The Hunger Games: Mocking Jay-Part 1: What Are the Critics Saying?

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The Hunger Games: Mocking Jay-Part 1 is out today, and most of Katniss’ loyal fans will be lining up for tickets no matter what the critics say. Still, it’s good to temper your expectations with reality and know exactly what will excite or disappoint you as a fan of the book. Are the special effects a perfect complement to the narrative or do they over power it? Are the actors easing into their roles more and more, or have their performances gotten wooden with repetition? Check out what five of top critics had to say.

The Hunger Games: Mocking Jay-Part 1 Reviews

The Wall Street Journal thinks the film bucks its action genre with smart acting, though it won’t disappoint action fans.

“And what of the action component? It’s sufficient and occasionally exciting, as in one moment of desperation when Katniss tries to bring down a swooping fighter plane with her bow and arrow. Still, the action is clearly subordinate to preparations for what will be, in the fourth and final film of the series, a climactic battle between contending forces—those of President Snow, the dictator played with fragrant as well as flagrant evil by Donald Sutherland, and the rebels led by Katniss in her role of Mockingjay, the defiant symbol of the revolution.”

The New York Times praises it for remaining an enjoyable, well made film under the weight of expectations and the success of the franchise.

“Each “Hunger Games” movie makes so much noise — it’s where the deafening clamor of commerce meets the roar of true fan love — that it’s a wonder you can detect the human heartbeat under the tumult. But it’s there, thumping and sometimes racing in a franchise that, more than most industrial movies and even putative indies, speaks to both its audience and its time. There’s heart in the vague yet stirring liberation story that comes to the fore in this chapter and that’s echoed in real-life struggles around the world. And it’s there, of course, in Katniss, the backwoods savior who, as played with guileless appeal by Jennifer Lawrence, is mounting an attack on the forces of oppression.”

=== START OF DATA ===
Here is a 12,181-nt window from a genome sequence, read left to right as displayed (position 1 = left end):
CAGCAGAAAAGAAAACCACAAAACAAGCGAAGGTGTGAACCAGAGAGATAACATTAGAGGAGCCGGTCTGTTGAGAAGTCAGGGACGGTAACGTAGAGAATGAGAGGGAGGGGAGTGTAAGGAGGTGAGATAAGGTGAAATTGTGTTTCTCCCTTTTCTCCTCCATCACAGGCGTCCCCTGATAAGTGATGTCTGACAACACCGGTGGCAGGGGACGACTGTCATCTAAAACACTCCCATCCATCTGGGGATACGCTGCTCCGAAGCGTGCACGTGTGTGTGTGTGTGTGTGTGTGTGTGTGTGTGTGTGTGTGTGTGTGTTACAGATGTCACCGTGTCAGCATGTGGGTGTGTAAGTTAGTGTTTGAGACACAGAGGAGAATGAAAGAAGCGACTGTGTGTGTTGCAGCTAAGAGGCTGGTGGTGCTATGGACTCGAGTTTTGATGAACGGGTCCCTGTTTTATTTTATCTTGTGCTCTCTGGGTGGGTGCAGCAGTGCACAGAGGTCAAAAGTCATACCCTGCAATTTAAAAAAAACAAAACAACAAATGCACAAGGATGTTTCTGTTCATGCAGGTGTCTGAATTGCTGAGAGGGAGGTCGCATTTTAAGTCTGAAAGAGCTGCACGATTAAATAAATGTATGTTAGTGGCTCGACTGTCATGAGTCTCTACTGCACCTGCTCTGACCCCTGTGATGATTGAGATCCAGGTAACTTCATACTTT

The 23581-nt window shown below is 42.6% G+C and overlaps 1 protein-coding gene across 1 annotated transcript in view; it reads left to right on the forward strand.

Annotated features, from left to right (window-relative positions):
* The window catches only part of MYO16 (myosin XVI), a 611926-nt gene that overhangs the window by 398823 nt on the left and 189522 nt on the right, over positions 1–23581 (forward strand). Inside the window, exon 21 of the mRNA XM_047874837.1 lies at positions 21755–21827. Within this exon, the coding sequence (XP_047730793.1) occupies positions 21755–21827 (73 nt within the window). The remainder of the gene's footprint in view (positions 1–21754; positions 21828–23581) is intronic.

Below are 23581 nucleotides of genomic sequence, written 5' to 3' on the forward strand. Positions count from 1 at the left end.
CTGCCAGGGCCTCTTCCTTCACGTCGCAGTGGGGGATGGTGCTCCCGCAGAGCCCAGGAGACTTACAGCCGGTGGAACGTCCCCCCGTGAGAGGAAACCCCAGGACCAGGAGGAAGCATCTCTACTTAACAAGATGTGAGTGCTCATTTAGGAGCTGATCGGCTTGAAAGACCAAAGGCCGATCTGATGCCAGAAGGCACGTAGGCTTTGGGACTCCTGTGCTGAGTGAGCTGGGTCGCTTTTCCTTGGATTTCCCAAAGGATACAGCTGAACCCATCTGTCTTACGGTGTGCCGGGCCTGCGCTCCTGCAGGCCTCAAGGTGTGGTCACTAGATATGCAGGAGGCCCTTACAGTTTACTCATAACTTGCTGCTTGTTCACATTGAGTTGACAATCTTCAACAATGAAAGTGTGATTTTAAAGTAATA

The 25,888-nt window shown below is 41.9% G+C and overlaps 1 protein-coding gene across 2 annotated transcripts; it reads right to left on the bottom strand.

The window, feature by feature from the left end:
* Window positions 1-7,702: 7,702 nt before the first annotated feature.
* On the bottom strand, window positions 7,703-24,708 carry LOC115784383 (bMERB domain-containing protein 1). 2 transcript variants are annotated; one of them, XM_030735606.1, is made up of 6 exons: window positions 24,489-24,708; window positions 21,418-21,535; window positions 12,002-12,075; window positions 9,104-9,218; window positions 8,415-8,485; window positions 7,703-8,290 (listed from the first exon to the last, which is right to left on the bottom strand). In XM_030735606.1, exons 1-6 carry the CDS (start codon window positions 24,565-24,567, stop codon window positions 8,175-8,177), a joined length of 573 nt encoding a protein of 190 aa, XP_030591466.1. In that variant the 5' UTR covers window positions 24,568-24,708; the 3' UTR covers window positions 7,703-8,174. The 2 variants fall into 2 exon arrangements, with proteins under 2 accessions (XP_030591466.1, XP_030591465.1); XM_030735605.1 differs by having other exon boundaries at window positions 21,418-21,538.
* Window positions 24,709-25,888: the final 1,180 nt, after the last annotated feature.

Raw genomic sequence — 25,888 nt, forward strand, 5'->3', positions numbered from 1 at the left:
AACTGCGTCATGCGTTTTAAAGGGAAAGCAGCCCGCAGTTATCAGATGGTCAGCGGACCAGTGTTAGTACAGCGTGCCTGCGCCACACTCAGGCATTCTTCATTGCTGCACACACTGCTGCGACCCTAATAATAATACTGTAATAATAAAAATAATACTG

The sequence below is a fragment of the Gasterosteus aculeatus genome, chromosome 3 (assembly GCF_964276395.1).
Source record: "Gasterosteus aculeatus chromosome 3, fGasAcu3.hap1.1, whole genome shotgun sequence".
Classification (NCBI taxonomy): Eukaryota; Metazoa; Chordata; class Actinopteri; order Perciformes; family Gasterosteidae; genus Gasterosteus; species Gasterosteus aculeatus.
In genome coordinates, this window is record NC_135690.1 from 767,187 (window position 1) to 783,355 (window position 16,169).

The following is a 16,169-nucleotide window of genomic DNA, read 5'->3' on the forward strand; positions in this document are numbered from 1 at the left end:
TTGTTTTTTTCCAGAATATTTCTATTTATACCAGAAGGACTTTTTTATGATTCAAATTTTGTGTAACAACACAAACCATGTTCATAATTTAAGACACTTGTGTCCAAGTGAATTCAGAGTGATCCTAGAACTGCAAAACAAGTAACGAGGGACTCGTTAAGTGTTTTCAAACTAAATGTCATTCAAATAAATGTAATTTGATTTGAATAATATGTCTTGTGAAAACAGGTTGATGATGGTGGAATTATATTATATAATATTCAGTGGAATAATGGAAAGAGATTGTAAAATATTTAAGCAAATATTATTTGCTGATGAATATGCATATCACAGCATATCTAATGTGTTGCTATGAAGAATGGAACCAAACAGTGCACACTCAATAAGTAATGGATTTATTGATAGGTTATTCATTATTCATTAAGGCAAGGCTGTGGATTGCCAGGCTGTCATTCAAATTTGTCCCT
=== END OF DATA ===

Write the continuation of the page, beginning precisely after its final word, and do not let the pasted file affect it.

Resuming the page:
The A.V. Club criticizes the films pacing, suggesting dividing the final book into two movies hasn’t translated well for this first half.

“Katniss, as it turns out, isn’t the only one facing new obstacles: The makers of this surefire smash have erected their own daunting hurdle, and that’s the difficulty in finding a way to cleave one self-contained tome—the final book in Suzanne Collins’ bestselling trilogy—into two satisfying installments. This is the future of big-budget filmmaking, a Hollywood hustle to turn profitable source material into multi-movie investments. It’s good for business but bad for drama, and the inelegantly titled Mockingjay—Part 1suffers from an unavoidable sense of anticlimax. It doesn’t build to an ending so much as just eventually grind to a halt, like a video game demanding more quarters to continue playing.”

Time Out London praises the film for handing the complexity of its subject and delivering an ever powerful protagonist.

“The politics of ‘Mockingjay’ are as intensely gripping as the games in the earlier films – and more deadly. And for a film targeting teen girls, who will be half-watching, half-texting their mates to tell them that they’re watching, ‘Mockingjay’ might just have more to say about the ethical ambiguities of war than Brad Pitt’s pseudo-thinking war drama ‘Fury’ (the book’s author Suzanne Collins is an army brat). Is the fight against the Capitol unavoidable? Can the rebels be trusted to do the right thing if they take power? And best of all, in Katniss ‘The Hunger Games’ has one of the all-time great heroines: strong, smart, stubborn, angry and full of heart.”

New York Magazine singles out Jennifer Lawrence’s performance as a highlight of the film.

“A part with this much sobbing, hand-wringing, and mournful gazing into the middle distance could be, in the wrong hands, a laugh riot, but Lawrence’s instincts are so smart that she never goes even a shade overboard. She’s a hell of an actress. Her adorable clumsiness in life suggests a reason she’s convincing onscreen: Spontaneity is all. She sings here, in a lovely, cracked voice with a touch of bluesiness, sounding as unaffected as when she speaks.”
 
 
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Your Typical Thursday Night Pregame, As Told By the Kardashians
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